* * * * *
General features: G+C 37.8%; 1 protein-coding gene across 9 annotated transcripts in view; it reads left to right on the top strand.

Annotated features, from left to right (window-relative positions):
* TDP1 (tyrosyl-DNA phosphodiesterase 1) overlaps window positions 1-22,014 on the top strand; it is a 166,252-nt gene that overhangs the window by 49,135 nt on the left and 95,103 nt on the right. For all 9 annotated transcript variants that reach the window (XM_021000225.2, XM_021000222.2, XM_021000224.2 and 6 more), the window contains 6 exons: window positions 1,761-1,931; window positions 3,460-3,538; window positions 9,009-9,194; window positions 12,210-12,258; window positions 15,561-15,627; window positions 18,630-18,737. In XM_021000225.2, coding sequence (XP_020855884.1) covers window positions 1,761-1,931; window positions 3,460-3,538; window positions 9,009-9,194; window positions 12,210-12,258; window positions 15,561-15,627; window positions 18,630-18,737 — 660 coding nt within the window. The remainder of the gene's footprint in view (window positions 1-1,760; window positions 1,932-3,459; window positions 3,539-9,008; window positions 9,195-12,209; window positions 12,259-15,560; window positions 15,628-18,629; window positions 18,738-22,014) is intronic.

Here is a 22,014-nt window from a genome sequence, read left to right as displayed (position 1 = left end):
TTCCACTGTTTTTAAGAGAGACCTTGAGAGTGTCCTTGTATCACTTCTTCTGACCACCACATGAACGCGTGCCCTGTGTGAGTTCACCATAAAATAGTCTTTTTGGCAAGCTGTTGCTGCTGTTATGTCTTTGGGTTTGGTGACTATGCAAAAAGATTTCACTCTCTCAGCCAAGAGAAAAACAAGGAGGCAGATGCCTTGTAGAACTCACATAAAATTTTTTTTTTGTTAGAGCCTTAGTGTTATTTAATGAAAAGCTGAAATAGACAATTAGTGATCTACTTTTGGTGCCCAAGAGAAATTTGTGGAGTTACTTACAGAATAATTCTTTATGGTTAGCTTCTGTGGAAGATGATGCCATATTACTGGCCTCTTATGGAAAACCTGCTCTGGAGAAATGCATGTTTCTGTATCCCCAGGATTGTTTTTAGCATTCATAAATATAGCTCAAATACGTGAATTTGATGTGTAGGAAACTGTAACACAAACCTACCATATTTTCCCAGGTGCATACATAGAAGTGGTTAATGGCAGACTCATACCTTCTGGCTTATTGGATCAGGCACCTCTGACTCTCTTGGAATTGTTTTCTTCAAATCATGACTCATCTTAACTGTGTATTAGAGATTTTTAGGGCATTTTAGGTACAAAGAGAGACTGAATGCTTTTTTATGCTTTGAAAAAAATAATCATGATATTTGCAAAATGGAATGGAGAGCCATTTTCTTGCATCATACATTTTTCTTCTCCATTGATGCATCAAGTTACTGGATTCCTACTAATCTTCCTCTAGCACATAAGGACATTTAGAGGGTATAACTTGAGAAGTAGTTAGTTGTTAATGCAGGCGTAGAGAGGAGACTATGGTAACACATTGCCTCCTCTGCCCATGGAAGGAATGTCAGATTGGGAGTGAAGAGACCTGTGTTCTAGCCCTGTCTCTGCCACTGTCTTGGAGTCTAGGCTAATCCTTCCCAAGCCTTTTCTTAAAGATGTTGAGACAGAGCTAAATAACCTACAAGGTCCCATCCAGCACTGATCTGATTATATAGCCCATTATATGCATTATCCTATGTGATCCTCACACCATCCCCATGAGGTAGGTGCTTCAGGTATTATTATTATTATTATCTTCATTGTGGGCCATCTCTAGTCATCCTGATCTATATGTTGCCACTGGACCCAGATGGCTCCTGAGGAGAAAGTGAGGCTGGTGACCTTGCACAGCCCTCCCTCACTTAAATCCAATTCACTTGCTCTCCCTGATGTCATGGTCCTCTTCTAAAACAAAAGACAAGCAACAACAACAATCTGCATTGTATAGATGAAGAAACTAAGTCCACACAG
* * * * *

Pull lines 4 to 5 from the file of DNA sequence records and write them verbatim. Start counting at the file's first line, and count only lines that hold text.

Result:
Here is a 22,014-nt window from a genome sequence, read left to right as displayed (position 1 = left end):
TTCCACTGTTTTTAAGAGAGACCTTGAGAGTGTCCTTGTATCACTTCTTCTGACCACCACATGAACGCGTGCCCTGTGTGAGTTCACCATAAAATAGTCTTTTTGGCAAGCTGTTGCTGCTGTTATGTCTTTGGGTTTGGTGACTATGCAAAAAGATTTCACTCTCTCAGCCAAGAGAAAAACAAGGAGGCAGATGCCTTGTAGAACTCACATAAAATTTTTTTTTTGTTAGAGCCTTAGTGTTATTTAATGAAAAGCTGAAATAGACAATTAGTGATCTACTTTTGGTGCCCAAGAGAAATTTGTGGAGTTACTTACAGAATAATTCTTTATGGTTAGCTTCTGTGGAAGATGATGCCATATTACTGGCCTCTTATGGAAAACCTGCTCTGGAGAAATGCATGTTTCTGTATCCCCAGGATTGTTTTTAGCATTCATAAATATAGCTCAAATACGTGAATTTGATGTGTAGGAAACTGTAACACAAACCTACCATATTTTCCCAGGTGCATACATAGAAGTGGTTAATGGCAGACTCATACCTTCTGGCTTATTGGATCAGGCACCTCTGACTCTCTTGGAATTGTTTTCTTCAAATCATGACTCATCTTAACTGTGTATTAGAGATTTTTAGGGCATTTTAGGTACAAAGAGAGACTGAATGCTTTTTTATGCTTTGAAAAAAATAATCATGATATTTGCAAAATGGAATGGAGAGCCATTTTCTTGCATCATACATTTTTCTTCTCCATTGATGCATCAAGTTACTGGATTCCTACTAATCTTCCTCTAGCACATAAGGACATTTAGAGGGTATAACTTGAGAAGTAGTTAGTTGTTAATGCAGGCGTAGAGAGGAGACTATGGTAACACATTGCCTCCTCTGCCCATGGAAGGAATGTCAGATTGGGAGTGAAGAGACCTGTGTTCTAGCCCTGTCTCTGCCACTGTCTTGGAGTCTAGGCTAATCCTTCCCAAGCCTTTTCTTAAAGATGTTGAGACAGAGCTAAATAACCTACAAGGTCCCATCCAGCACTGATCTGATTATATAGCCCATTATATGCATTATCCTATGTGATCCTCACACCATCCCCATGAGGTAGGTGCTTCAGGTATTATTATTATTATTATCTTCATTGTGGGCCATCTCTAGTCATCCTGATCTATATGTTGCCACTGGACCCAGATGGCTCCTGAGGAGAAAGTGAGGCTGGTGACCTTGCACAGCCCTCCCTCACTTAAATCCAATTCACTTGCTCTCCCTGATGTCATGGTCCTCTTCTAAAACAAAAGACAAGCAACAACAACAATCTGCATTGTATAGATGAAGAAACTAAGTCCACACAG